Thursday, July 14, 2011

Infantry Uniforms Book Two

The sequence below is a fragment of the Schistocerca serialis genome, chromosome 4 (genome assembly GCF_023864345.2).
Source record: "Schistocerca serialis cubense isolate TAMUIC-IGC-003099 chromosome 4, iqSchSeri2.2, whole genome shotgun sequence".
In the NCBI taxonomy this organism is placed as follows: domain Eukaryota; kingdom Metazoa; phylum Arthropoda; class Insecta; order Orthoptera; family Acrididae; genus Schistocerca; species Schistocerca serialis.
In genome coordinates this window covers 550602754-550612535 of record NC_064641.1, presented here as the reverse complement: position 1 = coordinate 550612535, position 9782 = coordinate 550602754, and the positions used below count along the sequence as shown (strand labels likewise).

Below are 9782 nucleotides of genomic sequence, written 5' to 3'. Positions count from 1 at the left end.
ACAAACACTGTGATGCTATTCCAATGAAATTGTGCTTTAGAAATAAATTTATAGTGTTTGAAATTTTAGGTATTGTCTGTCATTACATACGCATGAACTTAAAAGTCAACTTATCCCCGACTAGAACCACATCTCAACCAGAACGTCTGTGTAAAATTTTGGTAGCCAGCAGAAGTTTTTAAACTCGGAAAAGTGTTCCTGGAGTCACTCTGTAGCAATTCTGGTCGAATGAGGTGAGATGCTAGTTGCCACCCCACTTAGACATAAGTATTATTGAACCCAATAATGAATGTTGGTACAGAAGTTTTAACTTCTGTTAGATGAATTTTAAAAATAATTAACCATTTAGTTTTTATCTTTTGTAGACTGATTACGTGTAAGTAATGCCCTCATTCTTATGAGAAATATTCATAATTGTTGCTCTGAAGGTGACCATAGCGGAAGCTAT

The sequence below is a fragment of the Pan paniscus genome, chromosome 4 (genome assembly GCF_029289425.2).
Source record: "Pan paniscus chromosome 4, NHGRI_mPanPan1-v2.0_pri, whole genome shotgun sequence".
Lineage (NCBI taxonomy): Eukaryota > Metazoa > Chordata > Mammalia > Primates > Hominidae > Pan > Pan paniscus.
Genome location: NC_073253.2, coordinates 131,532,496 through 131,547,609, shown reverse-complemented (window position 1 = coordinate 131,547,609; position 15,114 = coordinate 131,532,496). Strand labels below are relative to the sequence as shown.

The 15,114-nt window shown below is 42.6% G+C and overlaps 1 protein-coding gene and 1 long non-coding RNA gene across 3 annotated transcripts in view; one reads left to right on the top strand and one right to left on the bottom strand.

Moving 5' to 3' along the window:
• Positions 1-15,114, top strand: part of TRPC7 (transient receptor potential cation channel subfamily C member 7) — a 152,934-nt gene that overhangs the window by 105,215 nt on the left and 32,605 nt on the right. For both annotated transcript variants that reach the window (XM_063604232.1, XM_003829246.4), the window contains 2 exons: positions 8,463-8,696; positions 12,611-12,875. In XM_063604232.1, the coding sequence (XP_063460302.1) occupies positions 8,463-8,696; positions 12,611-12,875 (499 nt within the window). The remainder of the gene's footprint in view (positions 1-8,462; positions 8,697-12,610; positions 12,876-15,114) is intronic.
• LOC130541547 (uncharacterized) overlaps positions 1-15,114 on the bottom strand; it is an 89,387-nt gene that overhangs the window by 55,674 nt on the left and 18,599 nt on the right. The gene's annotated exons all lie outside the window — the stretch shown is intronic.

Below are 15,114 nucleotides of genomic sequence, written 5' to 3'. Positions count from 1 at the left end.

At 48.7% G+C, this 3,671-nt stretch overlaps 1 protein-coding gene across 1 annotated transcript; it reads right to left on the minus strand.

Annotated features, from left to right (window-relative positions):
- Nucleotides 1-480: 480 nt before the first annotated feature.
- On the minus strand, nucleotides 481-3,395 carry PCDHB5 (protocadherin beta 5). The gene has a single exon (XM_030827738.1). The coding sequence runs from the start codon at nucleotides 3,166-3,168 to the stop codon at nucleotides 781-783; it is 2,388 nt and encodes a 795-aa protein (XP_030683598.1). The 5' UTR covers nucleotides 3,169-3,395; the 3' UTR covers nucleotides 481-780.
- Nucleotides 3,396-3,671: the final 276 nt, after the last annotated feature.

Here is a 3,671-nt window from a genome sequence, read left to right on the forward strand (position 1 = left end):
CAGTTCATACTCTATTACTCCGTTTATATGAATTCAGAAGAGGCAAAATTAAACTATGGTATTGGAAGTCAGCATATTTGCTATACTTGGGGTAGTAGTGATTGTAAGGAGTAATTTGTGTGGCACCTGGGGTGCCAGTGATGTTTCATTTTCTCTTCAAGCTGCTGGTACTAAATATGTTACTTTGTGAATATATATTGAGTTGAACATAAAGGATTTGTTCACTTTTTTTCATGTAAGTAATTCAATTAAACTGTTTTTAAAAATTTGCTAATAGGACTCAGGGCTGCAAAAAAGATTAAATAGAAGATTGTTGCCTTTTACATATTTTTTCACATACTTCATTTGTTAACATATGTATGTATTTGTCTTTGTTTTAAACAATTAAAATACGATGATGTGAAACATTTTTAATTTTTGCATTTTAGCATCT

When man first joined together with his fellows to fight in groups, either to hold his territory against others or to gain more for himself, he fought dismounted and with close combat weapons. Since that time, the brunt of all fighting has been borne by the man on foot, the infantryman. Despite the sophistication of modern warfare, it is still the foot soldier who is in the forefront of the battle and finally gets to grips with his opposite number. The main changes that have taken place in the infantry battle are those that concern not only the uniform and weapons but also the mode of arrival in the fighting zone. Originally, the footslogger, as he came to be known, marched into battle carrying everything he needed on his person and then, with the advent of horse-drawn transport, his heavier equipment was brought up behind him in the wagons. Later still towards the end of the nineteenth century, there came into being the Mounted Infantry, who rode their horses to the battle area and then dismounted to fight in the traditional role of the foot soldier. The First World War introduced motor transport, but due to the type of terrain this was not of much practical use, and the Infantryman was back on his feet again, carrying on his broad back all the necessities of life, as on the Somme in 1916, when the assaulting troops went into battle carrying their rifles and bayonets, 200 rounds of ammunition, a valise, small pack, water-bottle, grenades, pick or shovel, blanket and rations with a total weight of nearly three-quarters of a hundredweight.